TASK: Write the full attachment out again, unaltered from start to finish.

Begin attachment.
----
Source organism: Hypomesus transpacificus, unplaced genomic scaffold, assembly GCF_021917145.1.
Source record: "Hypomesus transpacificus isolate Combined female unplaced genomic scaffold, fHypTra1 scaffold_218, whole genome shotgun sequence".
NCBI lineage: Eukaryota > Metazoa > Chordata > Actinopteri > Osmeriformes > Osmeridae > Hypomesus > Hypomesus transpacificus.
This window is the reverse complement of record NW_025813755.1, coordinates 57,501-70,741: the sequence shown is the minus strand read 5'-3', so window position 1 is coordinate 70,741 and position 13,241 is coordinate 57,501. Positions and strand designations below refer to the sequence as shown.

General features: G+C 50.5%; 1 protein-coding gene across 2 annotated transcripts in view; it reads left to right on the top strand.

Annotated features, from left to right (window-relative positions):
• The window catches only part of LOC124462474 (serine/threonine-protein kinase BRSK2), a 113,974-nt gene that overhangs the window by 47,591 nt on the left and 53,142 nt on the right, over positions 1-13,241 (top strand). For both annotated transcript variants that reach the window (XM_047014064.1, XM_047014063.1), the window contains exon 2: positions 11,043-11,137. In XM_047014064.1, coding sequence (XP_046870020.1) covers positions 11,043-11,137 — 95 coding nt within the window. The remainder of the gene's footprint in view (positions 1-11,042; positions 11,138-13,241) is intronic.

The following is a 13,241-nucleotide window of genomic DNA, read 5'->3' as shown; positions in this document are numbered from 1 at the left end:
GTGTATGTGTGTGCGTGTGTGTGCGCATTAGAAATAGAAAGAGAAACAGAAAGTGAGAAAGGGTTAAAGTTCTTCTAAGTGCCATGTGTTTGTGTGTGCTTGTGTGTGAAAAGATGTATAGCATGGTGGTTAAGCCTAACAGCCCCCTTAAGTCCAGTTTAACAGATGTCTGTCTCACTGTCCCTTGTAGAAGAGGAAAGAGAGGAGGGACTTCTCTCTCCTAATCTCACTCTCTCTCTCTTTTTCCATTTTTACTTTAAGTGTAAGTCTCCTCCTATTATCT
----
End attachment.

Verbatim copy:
Source organism: Hypomesus transpacificus, unplaced genomic scaffold, assembly GCF_021917145.1.
Source record: "Hypomesus transpacificus isolate Combined female unplaced genomic scaffold, fHypTra1 scaffold_218, whole genome shotgun sequence".
NCBI lineage: Eukaryota > Metazoa > Chordata > Actinopteri > Osmeriformes > Osmeridae > Hypomesus > Hypomesus transpacificus.
This window is the reverse complement of record NW_025813755.1, coordinates 57,501-70,741: the sequence shown is the minus strand read 5'-3', so window position 1 is coordinate 70,741 and position 13,241 is coordinate 57,501. Positions and strand designations below refer to the sequence as shown.

General features: G+C 50.5%; 1 protein-coding gene across 2 annotated transcripts in view; it reads left to right on the top strand.

Annotated features, from left to right (window-relative positions):
• The window catches only part of LOC124462474 (serine/threonine-protein kinase BRSK2), a 113,974-nt gene that overhangs the window by 47,591 nt on the left and 53,142 nt on the right, over positions 1-13,241 (top strand). For both annotated transcript variants that reach the window (XM_047014064.1, XM_047014063.1), the window contains exon 2: positions 11,043-11,137. In XM_047014064.1, coding sequence (XP_046870020.1) covers positions 11,043-11,137 — 95 coding nt within the window. The remainder of the gene's footprint in view (positions 1-11,042; positions 11,138-13,241) is intronic.

The following is a 13,241-nucleotide window of genomic DNA, read 5'->3' as shown; positions in this document are numbered from 1 at the left end:
GTGTATGTGTGTGCGTGTGTGTGCGCATTAGAAATAGAAAGAGAAACAGAAAGTGAGAAAGGGTTAAAGTTCTTCTAAGTGCCATGTGTTTGTGTGTGCTTGTGTGTGAAAAGATGTATAGCATGGTGGTTAAGCCTAACAGCCCCCTTAAGTCCAGTTTAACAGATGTCTGTCTCACTGTCCCTTGTAGAAGAGGAAAGAGAGGAGGGACTTCTCTCTCCTAATCTCACTCTCTCTCTCTTTTTCCATTTTTACTTTAAGTGTAAGTCTCCTCCTATTATCT